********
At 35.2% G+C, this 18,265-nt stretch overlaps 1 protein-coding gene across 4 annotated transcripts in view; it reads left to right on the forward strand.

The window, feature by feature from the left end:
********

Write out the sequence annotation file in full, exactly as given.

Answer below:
At 35.2% G+C, this 18,265-nt stretch overlaps 1 protein-coding gene across 4 annotated transcripts in view; it reads left to right on the forward strand.

The window, feature by feature from the left end: